With origins that date back nearly 400 years, Boston, MA, has a robust framework for historic preservation managed by the Boston Landmarks Commission, which has effectively preserved numerous historic sites and districts.

More than 2,700 miles west, the glimmering city of Las Vegas, NV, has fewer protections in place for historic buildings. Numerous iconic structures from its earliest days no longer exist, demolished in favor of newer developments, which leaves the spritely, 82-year-old Little Church of the West, Las Vegas Wedding Chapel as the oldest existing structure on the iconic Las Vegas Strip.

Community Involvement and Advocacy

Preservation is very much a grassroots effort, and cities with active community groups and non-governmental organizations that advocate for historic preservation tend to have better protection for their historic sites. These groups often raise public awareness about the historical significance of buildings and are crucial in influencing policy and public perception. They sometimes even move to manage properties directly to save them. Their presence is a critical factor in preserving a city's historic fabric.

In addition to Charleston and Savannah, the standard bearers for preservation in the U.S., cities such as New Orleans, LA, Philadelphia, PA, and Santa Fe, NM, all have historic districts that benefit from strong community involvement and a dedicated preservationist community.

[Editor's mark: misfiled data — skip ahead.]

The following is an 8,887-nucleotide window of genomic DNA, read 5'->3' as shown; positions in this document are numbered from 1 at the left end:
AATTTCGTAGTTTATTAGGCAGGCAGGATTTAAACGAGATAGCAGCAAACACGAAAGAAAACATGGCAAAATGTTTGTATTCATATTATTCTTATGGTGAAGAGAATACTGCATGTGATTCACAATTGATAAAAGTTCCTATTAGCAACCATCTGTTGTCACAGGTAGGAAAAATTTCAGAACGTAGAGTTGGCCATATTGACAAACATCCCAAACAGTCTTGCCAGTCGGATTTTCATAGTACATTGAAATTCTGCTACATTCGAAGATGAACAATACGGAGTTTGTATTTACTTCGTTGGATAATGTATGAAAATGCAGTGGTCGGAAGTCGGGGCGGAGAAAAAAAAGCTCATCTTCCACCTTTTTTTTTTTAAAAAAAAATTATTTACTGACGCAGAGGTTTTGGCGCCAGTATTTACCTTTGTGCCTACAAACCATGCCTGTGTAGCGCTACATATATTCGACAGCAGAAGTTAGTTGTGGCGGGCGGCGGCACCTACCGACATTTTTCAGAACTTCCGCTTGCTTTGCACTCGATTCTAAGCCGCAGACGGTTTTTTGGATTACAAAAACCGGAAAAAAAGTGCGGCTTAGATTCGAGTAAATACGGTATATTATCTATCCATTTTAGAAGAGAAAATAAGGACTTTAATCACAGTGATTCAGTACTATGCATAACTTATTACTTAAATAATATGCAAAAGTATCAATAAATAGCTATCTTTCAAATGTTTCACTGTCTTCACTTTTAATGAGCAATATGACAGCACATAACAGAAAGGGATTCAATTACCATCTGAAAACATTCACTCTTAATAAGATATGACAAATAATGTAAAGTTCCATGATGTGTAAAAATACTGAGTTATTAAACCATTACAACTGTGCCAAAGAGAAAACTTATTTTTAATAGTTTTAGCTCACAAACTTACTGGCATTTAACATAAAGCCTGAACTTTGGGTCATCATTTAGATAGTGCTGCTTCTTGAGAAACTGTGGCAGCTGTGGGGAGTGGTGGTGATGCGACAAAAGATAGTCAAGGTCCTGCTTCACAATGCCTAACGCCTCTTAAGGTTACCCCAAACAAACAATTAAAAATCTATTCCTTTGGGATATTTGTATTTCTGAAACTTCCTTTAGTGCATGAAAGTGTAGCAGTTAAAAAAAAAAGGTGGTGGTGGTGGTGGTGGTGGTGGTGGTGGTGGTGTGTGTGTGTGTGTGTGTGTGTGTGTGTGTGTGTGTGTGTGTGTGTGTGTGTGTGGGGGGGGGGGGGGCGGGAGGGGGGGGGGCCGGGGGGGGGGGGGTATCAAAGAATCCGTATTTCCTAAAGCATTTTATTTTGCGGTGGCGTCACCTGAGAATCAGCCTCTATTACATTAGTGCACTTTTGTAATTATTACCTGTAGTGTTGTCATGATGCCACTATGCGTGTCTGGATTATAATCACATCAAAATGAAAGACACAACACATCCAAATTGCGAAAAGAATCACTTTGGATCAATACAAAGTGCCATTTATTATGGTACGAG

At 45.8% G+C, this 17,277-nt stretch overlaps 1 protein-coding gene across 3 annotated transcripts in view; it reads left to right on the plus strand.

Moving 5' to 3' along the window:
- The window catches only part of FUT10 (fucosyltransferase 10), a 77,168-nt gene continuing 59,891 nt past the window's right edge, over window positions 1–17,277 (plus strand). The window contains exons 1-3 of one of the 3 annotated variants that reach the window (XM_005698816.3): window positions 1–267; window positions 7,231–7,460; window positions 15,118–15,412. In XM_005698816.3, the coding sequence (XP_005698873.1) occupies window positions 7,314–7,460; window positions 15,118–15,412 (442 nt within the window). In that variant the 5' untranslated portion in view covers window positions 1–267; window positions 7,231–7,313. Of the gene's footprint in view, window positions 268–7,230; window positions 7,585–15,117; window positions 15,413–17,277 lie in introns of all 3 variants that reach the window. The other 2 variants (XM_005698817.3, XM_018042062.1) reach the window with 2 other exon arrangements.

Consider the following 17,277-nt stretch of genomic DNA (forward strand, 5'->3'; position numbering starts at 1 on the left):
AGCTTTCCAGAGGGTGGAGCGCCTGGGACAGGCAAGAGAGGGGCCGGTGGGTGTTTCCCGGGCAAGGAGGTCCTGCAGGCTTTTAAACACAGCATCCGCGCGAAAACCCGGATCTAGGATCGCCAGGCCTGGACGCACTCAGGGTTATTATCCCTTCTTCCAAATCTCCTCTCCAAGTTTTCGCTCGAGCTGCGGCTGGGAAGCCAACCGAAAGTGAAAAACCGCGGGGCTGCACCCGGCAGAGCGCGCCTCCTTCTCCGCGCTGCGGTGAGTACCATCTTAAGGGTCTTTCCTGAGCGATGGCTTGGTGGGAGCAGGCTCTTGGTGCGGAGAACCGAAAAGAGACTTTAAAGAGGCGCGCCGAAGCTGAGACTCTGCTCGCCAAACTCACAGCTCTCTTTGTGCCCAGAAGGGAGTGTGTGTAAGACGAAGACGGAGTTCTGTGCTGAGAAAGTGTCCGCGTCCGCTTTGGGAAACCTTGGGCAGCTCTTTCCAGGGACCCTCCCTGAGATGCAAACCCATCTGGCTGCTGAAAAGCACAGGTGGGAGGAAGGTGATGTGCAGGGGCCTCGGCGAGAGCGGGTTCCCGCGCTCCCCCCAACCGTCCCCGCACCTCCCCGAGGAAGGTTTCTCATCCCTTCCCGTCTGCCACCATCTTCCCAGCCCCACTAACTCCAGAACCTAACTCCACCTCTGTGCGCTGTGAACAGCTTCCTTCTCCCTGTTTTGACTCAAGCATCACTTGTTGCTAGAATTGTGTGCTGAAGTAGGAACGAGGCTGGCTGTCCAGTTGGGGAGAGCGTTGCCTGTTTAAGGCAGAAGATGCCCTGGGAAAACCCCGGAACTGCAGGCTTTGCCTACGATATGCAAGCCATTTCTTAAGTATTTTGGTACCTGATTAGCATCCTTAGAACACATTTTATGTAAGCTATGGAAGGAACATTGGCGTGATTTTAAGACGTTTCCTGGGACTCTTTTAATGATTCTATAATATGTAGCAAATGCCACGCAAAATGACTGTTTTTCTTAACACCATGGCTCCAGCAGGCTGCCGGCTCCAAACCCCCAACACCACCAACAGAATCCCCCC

At the opposite end of the movement, Houston, TX, is among several cities that often allow historic buildings, homes and landmarks to deteriorate due largely to a lack of significant local advocacy to help identify and preserve them.

Development Pressures

In rapidly growing cities, development pressures can lead to the demolition of historic properties. The demand for housing and modern commercial spaces can result in landmark buildings viewed as obstacles to development rather than assets for preservation or repurposing while maintaining historical value.

Despite an intense development environment, New York City has managed to preserve a significant amount of its historic architecture through designated landmarks and historic districts rigorously protected by local laws. Washington, D.C., also prioritizes preservation in the face of new development by regulating alterations and new construction in sensitive areas to maintain the city's unique historical integrity.

However, cities such as Austin, TX and Seattle, WA, with an average age of 180 years between them, are municipalities that feel considerably newer than history indicates, thanks to rapid growth and economic transformations. Such periods of expansion often favor high-density urban landscapes and modernization over preserving old structures.

Discover San Francisco's Victorian Heritage

Each city's approach to historic preservation is shaped by a unique mix of factors, reflecting its priorities, values, and economic conditions. For cities that protect their historic properties, the benefits often extend beyond maintaining architectural heritage. They enhance community identity, support sustainable development, and enrich the quality of life for residents and visitors.

If you want to learn more about San Francisco and its tapestry of historic homes, contact Bonnie Spindler, The Victorian Specialist, today to start a one-of-a-kind journey into the city's richly layered residential history.  As a past president of The Victorian Alliance of San Francisco, allow Bonnie's extensive knowledge and unmistakable passion for pre-1926 architecture to help you navigate the path to many of San Francisco's most treasured, sought-after properties.